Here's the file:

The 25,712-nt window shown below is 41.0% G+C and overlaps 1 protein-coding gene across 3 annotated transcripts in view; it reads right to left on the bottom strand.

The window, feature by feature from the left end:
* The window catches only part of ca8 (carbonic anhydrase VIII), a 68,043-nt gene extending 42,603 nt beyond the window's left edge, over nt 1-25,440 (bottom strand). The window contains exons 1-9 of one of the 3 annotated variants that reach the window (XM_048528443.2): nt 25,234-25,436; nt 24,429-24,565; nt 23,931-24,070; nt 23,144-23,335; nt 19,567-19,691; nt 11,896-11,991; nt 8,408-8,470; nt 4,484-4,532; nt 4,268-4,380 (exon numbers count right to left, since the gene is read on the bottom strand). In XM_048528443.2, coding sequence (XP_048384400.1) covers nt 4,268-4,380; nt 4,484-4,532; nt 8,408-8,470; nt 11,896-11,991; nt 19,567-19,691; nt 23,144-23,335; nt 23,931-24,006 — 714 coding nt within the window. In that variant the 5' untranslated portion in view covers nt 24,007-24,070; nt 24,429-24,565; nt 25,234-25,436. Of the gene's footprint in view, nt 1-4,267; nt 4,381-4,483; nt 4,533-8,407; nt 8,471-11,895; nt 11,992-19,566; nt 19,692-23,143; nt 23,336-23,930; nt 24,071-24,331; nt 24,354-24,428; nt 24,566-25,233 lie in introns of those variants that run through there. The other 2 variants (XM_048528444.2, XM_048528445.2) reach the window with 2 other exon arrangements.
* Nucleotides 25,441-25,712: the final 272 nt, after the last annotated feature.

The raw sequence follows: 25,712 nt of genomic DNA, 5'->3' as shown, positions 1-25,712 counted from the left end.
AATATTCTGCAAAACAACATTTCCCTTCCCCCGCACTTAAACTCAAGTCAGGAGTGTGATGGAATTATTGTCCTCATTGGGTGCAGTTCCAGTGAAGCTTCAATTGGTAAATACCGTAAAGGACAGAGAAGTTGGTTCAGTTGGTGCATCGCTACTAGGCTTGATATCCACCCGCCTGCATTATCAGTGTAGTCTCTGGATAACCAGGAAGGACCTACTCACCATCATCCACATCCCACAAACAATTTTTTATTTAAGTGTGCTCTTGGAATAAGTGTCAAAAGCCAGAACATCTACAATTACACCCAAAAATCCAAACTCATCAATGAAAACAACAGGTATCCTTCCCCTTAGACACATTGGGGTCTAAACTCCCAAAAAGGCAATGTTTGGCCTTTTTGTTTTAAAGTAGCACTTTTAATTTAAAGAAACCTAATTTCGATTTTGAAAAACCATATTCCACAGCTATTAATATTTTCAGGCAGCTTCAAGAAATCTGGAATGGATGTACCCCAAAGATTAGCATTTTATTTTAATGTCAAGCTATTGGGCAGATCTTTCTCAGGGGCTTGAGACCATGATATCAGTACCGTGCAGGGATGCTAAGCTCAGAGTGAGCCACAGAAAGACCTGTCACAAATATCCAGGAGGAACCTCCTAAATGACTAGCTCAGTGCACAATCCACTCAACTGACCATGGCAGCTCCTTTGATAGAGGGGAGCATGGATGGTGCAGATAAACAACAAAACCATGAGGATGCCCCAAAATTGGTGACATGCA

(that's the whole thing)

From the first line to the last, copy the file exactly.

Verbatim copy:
The 25,712-nt window shown below is 41.0% G+C and overlaps 1 protein-coding gene across 3 annotated transcripts in view; it reads right to left on the bottom strand.

The window, feature by feature from the left end:
* The window catches only part of ca8 (carbonic anhydrase VIII), a 68,043-nt gene extending 42,603 nt beyond the window's left edge, over nt 1-25,440 (bottom strand). The window contains exons 1-9 of one of the 3 annotated variants that reach the window (XM_048528443.2): nt 25,234-25,436; nt 24,429-24,565; nt 23,931-24,070; nt 23,144-23,335; nt 19,567-19,691; nt 11,896-11,991; nt 8,408-8,470; nt 4,484-4,532; nt 4,268-4,380 (exon numbers count right to left, since the gene is read on the bottom strand). In XM_048528443.2, coding sequence (XP_048384400.1) covers nt 4,268-4,380; nt 4,484-4,532; nt 8,408-8,470; nt 11,896-11,991; nt 19,567-19,691; nt 23,144-23,335; nt 23,931-24,006 — 714 coding nt within the window. In that variant the 5' untranslated portion in view covers nt 24,007-24,070; nt 24,429-24,565; nt 25,234-25,436. Of the gene's footprint in view, nt 1-4,267; nt 4,381-4,483; nt 4,533-8,407; nt 8,471-11,895; nt 11,992-19,566; nt 19,692-23,143; nt 23,336-23,930; nt 24,071-24,331; nt 24,354-24,428; nt 24,566-25,233 lie in introns of those variants that run through there. The other 2 variants (XM_048528444.2, XM_048528445.2) reach the window with 2 other exon arrangements.
* Nucleotides 25,441-25,712: the final 272 nt, after the last annotated feature.

The raw sequence follows: 25,712 nt of genomic DNA, 5'->3' as shown, positions 1-25,712 counted from the left end.
AATATTCTGCAAAACAACATTTCCCTTCCCCCGCACTTAAACTCAAGTCAGGAGTGTGATGGAATTATTGTCCTCATTGGGTGCAGTTCCAGTGAAGCTTCAATTGGTAAATACCGTAAAGGACAGAGAAGTTGGTTCAGTTGGTGCATCGCTACTAGGCTTGATATCCACCCGCCTGCATTATCAGTGTAGTCTCTGGATAACCAGGAAGGACCTACTCACCATCATCCACATCCCACAAACAATTTTTTATTTAAGTGTGCTCTTGGAATAAGTGTCAAAAGCCAGAACATCTACAATTACACCCAAAAATCCAAACTCATCAATGAAAACAACAGGTATCCTTCCCCTTAGACACATTGGGGTCTAAACTCCCAAAAAGGCAATGTTTGGCCTTTTTGTTTTAAAGTAGCACTTTTAATTTAAAGAAACCTAATTTCGATTTTGAAAAACCATATTCCACAGCTATTAATATTTTCAGGCAGCTTCAAGAAATCTGGAATGGATGTACCCCAAAGATTAGCATTTTATTTTAATGTCAAGCTATTGGGCAGATCTTTCTCAGGGGCTTGAGACCATGATATCAGTACCGTGCAGGGATGCTAAGCTCAGAGTGAGCCACAGAAAGACCTGTCACAAATATCCAGGAGGAACCTCCTAAATGACTAGCTCAGTGCACAATCCACTCAACTGACCATGGCAGCTCCTTTGATAGAGGGGAGCATGGATGGTGCAGATAAACAACAAAACCATGAGGATGCCCCAAAATTGGTGACATGCA